What is a jockey Box? Well, simply it is a way to take a warm keg of beer and dispense it cold. There are many versions, sizes, and materials to use to create your own Jockey Box. For the purposes of this post I’ll focus on what I’ve done to build mine. I brew a lot of beer and keg most of it, so at any give time I could have 3-8 kegs of beer on hand. For the most part, I keep 3 kegs in my Kegorator, but that is in my basement and when we have parties I don’t want people going down to my Man Cave to get a beer. The solution to my problem was a semi portable kegorator other wise known as a jockey box. A jockey box basically consists of a cooler, a number of taps, coiled line for the beer, co2 tank, ice, and keg(s) of beer.
The First step is to order all the parts you need.
- cooler, make sure it is big enough to put the number of taps on the front you want
- food grade PVC flex plastic tubing(3/16″), 25′ per tap
- 1/2″ PVC tubing, 42″ per tap
- 4-1/2″ 90deg PVC tube per tap
- 1 4way 1/2″ PVC junction per tap
- PVC glue & primer
- waterproof epoxy
- colored zip ties, 1 color for each tap
- ball lock liquid fitting 1/4″ with barb (for each keg)
- 3′ of 5/16″ I.D. gas line (for each keg)
- 5/16″ barbed swivel nut(for each keg)
- gray threaded ball lock gas disconnect
- Gas manifold (if more then 1 keg), should match number of tabs
- Dual Gauge Gas Regulator
- 5lb co2 tank
What I did to make sure I had all the right parts was to order a 4 draft system from Midwest Homebrewing Supplies. This included, Corney Kegs, Gas Regular, 4-way gas manifold, Picnic taps, and all the gas lines and connectors/clamps. I also ordered from Midwest 4 Refrigerator Tap Conversion Kits, which are basically Chrome taps with long shanks to fit though the wall of the cooler. The last thing to buy (I already had the 1/2″ PVC plumbing tubing) was 100′ of 3/16″ flex plastic tubing, which I got from MicroMatic.com. At home Depot, Lowes, or local Hardware store you can get the PVC plumbing & cement and the quick ties.
1 – prepare the holders for the 25′ of tubing.
Please, read through before cutting or gluing. Repeat these steps for each holder. Cut 4 – 8″, 4 – 1.5″ sections of plumbing tubing (not the flex). Before you cut: measure the inside width of you cooler to make
sure the width of the cooler is at least 7″ * number of Taps wide. If you don’t have enough width, reduce the width of the 1.5″ sections or the number of taps. The 8″ pieces are the vertical supports, glue each vertical piece into 1 90deg elbow. With each 1.5″ piece glue it into the 4-way junction. Warning: PVC primer and glue are very toxic, use in a well ventilated area and it dries within seconds. Finally glue each elbow into the 1.5″ piece from the 4 way junction. Make sure each vertical support is perpendicular to the 4-way junction.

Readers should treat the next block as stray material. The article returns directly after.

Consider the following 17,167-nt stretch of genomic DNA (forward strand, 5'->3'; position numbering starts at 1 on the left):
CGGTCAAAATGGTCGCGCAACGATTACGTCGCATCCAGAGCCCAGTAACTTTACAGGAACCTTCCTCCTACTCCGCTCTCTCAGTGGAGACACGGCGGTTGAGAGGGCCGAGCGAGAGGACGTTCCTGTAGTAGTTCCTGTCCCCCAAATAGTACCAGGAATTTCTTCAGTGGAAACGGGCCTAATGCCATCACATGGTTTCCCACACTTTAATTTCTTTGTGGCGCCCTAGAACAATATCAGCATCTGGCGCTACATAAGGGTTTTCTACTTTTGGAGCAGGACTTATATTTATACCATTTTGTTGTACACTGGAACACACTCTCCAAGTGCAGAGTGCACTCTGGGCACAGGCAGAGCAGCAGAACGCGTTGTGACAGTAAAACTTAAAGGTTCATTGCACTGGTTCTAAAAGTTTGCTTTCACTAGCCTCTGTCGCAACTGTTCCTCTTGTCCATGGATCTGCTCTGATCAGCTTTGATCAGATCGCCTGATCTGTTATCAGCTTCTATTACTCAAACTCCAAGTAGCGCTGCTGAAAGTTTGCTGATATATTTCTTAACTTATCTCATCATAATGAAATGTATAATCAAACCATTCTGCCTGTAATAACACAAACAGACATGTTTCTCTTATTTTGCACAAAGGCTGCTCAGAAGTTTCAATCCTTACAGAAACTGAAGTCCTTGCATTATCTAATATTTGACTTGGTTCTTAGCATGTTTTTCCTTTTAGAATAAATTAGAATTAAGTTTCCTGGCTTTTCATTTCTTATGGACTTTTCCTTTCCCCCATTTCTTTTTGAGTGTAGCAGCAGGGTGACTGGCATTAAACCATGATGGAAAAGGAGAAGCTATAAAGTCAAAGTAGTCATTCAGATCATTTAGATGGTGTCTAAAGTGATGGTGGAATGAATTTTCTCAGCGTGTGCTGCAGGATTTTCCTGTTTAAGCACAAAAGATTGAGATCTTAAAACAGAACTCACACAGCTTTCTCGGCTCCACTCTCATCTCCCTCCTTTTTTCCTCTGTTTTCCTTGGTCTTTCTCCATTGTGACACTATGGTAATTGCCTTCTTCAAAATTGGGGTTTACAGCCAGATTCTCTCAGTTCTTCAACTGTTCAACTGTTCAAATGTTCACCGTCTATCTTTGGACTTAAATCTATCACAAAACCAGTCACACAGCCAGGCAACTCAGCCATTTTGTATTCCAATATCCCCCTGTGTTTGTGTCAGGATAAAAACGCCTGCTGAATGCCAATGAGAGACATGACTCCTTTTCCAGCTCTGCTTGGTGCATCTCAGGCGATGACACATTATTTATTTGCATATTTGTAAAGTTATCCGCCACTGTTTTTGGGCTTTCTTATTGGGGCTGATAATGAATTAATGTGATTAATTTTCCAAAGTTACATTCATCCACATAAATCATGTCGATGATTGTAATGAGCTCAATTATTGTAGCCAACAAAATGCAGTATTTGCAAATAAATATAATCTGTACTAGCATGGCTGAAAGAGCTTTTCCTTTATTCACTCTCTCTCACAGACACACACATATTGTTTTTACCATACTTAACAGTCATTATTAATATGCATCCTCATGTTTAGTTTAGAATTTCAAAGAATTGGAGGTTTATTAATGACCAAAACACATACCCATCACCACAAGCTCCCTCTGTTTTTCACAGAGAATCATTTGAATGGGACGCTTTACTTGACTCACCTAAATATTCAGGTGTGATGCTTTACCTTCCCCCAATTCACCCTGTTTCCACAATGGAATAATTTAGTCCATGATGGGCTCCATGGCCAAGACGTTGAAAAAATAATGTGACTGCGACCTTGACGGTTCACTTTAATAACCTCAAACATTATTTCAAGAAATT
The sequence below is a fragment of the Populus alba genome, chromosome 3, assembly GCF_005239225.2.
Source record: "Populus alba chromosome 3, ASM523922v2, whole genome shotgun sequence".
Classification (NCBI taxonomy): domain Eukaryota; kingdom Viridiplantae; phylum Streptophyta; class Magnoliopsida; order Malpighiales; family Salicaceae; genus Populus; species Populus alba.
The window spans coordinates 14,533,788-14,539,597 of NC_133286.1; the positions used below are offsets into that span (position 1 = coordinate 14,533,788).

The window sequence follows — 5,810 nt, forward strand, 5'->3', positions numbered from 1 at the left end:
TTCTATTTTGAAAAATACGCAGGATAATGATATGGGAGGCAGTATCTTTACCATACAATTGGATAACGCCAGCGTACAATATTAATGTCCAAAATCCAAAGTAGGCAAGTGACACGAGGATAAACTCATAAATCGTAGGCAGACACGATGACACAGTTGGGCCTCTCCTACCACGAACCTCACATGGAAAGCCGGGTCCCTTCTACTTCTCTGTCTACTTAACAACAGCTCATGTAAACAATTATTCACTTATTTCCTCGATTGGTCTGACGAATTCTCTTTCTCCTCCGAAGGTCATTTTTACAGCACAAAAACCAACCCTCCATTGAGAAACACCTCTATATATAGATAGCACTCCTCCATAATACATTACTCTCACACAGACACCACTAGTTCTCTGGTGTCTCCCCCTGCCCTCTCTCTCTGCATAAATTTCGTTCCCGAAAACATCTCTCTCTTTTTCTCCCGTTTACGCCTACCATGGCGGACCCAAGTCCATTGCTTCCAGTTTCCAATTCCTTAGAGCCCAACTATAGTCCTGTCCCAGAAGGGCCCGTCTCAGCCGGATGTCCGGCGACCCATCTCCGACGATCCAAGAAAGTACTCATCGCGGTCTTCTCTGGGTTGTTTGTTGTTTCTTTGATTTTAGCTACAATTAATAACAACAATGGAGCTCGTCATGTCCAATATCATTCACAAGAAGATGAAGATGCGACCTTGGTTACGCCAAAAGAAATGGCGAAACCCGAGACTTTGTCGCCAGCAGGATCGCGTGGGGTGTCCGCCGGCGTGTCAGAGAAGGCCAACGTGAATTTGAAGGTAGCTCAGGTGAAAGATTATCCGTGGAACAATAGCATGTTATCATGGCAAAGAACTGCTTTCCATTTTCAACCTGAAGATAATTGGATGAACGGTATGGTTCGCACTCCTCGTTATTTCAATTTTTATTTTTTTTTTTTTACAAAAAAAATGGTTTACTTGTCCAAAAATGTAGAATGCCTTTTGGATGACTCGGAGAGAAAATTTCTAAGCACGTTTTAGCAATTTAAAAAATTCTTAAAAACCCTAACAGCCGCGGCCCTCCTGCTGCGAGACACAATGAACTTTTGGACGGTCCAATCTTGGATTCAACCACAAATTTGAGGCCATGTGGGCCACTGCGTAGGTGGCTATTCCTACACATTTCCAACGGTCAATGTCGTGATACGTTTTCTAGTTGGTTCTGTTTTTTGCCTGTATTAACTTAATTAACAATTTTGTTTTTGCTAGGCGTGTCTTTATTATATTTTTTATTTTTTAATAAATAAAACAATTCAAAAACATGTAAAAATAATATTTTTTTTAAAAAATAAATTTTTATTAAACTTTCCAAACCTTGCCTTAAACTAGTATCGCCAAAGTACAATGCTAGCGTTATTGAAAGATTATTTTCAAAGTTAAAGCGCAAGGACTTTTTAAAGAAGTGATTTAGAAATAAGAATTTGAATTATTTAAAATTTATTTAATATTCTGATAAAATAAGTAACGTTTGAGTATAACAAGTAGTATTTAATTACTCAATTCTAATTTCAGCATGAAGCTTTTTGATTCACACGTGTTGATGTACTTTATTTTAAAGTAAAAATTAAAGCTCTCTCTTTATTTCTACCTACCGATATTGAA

2 – Attach the flexible tubing to the holders
Using a 25′ length of flexible PVC tubing, starting at the bottom of the PVC holder begin wrapping the tubing around the structure, be sure to leave about a 3′ tail at the beginning/bottom (this will be the end that attaches to the keg). With each turn that gets wrapped around the holder, attach the tubing with the same color zip tie. If you have more then one tap, color coordinating them is an easy way to see what time goes where. As you approach the end, leave at least a 1′ section of tubing that will attach to the tap.
3 – Attach the taps to the cooler
With a hole saw, cut a hole that matches the shank of you tap; in my case it was a 1″ hole. Be careful as you cut because you are going to be cutting through both plastic and insulation. Once you get you hole drilled, insert the shank for the tap in the hole and with the nut for the shank, tighten until the tap is firmly in place. Be aware, your tightening against plastic, if you go too far then you could break or damage the cooler.
4 – Make the holes for the beer line
Drill the same number of holes as you have taps in the back of the cooler that match the diameter of PVC plumbing tubing, I used a 5/8″ Forster bit for the 1/2 PVC tubing. One I got these wholes drilled, I cut lengths of PVC tubing to match the length of the hole and then epoxied the PVC tubes to the cooler. I could have used grommets with smaller holes, but that would mean leaving the tail ends of the tubing out side of the cooler when it isn’t in use. With these nice holes I can pull the tubing in and out without damaging it.
5 – attach the beer line
First attach the 1′ head of all the tubing to the tap. Boil water and let the last inch or so of the beer line sit in the hot water for a couple minutes. This will make the PVC softer so it will fit on to the barb easily. There should be a 1/4 barb at the back of the shank that is attached to the tap; attach the beer line to that barb.
Soak the end of the 3′ tail in the hot water. In the Kit I bought there were picnic taps, cut the PVC tubing from the ball lock beverage quick attachment (usually black) on the party tap. Attach the beverage quick attachment to the tail end of the 25′ beer line. This piece will attache to the out post of your keg.
6 – Attach the gas manifold
the final step is to attach the gas manifold to the back of the cooler. Simply epoxy the back of the manifold to the cooler and secure with screws. The line into the manifold will attach to the regulator which will attach to the co2 tank. Each line coming out of the manifold will attach to a keg.
All the DIY is done. No just attach all the beer lines and gas lines to the kegs. Turn on the co2 and let the pressure balance out between the kegs and Enjoy!